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Lessons in Buffetiquette: How to indulge with grace and game

Manners don’t matter but strategy is key when you’re eating all you can

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Photo: Filthy Little Hands

It was an ugly scene. A war zone, almost. Cocktail sauce oozed from stacked plates. Discarded animal bones littered the table. At one point the waitress got so sick of refilling Mountain Dews, she brought four carafes and never returned.

The year was 2010. The place: Paris Las Vegas’ Le Village Buffet. The occasion was a bachelorette weekend dinner, but what most of us remember is the battle.

“No excuses at the buffet,” Carolyn sneered at Ted over dinner at the charming faux-French village. Blind to the bucolic decor, the two locked horns, diving head first into a gluttonous yet glorious competitive-eating spat. What ensued was an hours-long parade of plates, featuring meats, sweets and vegetables of all colors.

Eight rounds later, Carolyn, the bride-to-be, demolished our trash-talking friend, who outweighed her by at least 100 pounds. Ted sputtered in defense. He had eaten a big lunch, he had too much soda, he … Carolyn interrupted, cutting his ego. “No excuses.”

That night, “buffetiquette” was born, an indispensable portmanteau, a name for a set of social norms that tells us how to act in all-you-can-eat situations. And we can all use some help. Manners were a second thought, but strategy was not. So strap on a bib, use a napkin, tip your server and follow these buffet-maximizing tips from Carolyn, a competitive-eating queen in her own right.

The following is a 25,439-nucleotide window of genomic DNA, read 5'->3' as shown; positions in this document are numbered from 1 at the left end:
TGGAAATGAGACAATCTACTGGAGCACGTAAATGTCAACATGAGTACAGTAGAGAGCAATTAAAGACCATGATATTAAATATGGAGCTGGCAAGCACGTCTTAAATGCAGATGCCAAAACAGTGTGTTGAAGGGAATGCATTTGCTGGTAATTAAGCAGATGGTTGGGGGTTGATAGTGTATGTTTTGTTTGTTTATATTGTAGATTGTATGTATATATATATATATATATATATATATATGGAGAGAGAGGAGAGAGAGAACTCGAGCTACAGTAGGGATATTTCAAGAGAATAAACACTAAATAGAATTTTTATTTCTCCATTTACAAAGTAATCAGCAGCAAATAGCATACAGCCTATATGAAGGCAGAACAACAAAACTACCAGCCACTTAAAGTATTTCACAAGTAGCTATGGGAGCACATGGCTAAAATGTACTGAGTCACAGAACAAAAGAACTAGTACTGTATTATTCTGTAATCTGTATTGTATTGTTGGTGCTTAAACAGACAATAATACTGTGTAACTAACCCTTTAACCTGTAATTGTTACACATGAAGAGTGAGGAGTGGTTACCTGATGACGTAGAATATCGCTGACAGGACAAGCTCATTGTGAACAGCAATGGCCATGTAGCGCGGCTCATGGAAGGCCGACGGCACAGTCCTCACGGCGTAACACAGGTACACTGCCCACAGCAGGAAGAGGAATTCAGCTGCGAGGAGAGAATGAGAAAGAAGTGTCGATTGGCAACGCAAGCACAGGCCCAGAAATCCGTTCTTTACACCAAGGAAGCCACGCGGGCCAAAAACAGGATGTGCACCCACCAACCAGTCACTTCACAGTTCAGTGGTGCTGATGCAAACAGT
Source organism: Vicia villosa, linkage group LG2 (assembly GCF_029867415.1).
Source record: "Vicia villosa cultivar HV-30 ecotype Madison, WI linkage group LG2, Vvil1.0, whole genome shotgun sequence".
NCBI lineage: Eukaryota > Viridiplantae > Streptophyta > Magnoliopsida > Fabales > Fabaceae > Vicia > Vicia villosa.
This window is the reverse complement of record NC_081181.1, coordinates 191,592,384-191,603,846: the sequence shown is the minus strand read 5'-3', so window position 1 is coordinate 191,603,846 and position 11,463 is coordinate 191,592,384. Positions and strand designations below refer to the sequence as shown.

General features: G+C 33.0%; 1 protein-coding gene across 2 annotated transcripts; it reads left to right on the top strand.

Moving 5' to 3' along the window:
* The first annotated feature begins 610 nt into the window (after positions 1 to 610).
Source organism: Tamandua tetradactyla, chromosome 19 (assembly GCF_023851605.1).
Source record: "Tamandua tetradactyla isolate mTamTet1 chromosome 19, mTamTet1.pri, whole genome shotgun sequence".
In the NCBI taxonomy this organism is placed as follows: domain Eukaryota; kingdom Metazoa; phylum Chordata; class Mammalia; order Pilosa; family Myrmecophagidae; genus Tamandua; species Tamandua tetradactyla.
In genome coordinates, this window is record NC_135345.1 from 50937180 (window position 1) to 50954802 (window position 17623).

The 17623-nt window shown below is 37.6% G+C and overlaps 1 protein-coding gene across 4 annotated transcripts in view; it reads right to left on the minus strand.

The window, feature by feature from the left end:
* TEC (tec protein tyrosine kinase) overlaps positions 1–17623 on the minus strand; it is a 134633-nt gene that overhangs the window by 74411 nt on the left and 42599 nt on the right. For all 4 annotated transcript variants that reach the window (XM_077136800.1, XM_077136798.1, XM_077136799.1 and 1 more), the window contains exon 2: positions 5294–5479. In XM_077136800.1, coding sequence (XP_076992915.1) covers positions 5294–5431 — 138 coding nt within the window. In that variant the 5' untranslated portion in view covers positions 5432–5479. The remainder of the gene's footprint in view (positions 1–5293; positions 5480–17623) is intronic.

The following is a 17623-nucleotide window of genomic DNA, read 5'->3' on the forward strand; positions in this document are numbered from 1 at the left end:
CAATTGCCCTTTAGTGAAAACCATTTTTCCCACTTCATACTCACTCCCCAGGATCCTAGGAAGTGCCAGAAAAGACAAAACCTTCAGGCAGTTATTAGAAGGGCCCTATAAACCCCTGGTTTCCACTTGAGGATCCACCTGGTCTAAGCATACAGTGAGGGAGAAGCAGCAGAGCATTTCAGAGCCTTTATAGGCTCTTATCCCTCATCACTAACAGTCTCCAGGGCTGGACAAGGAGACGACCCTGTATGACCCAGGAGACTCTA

1. Seafood first

It’s delicious, it’s basically pure protein and it won’t fill you up, so start with shrimp, crab, lobster or any other seabug you fancy. It’ll whet your appetite. (Get it? Wamp.)

2. Go big on high-ticket items

Pile on the prime rib and ribeye and all the other ribs and steaks in this crucial round, a sweep where diners break even with the price of admission. If there’s sashimi or sushi that’s not overly loaded with rice, get that, too.

3. Limit carbs and salad

We all want the mashed potatoes and the mac and cheese—and we can have it, in moderation. Salad is basically a waste of space on your plate, according to Carolyn, but if you’re really into it, have a few leaves between big-kid rounds or at the end of the meal. Ditto that mac.

4. Small portions are key

It’s the classic potluck syndrome: You’re hungry, so you dish up normal portions. No. This is an active situation, so get a tiny bit of everything that interests you and go back for larger portions of the stuff you love. Also like potlucks: Leave the leftovers for the host.

5. Dessert, part 1

If you’re going to have ice cream, do it now. It’s not very filling, and you can still move on to …

6. Bonus round!

Although you’ve gotten the sweet party started, it’s not too late to revert to savory for those things you wanted but weren’t sure about. Charcuterie, potatoes, salad, that weird pasta? Go!

7. Dessert, part 2

All right, go ape. Get all the mini cakes and puddings, the dipped strawberries and the cake pops. Hell, get some more ice cream. It’s nearly the end of this experience, and you need to make it work.

8. Bonus 2!

This step is only for the shameless and the hopeless sweet tooths, but if you’re so inclined, take cookies home. Yes, cookies, plural. Carolyn recommends two.

That’s it. That’s how it’s possible to conquer multiple rounds at the buffet and live to tell about it. Another thing: If you’re trying to go big, go slow. Buffets have time limits, and they’re meant to be tested. Can’t top eight trips? It’s okay. Just remember: No excuses.

Tags: Dining, Featured, Food
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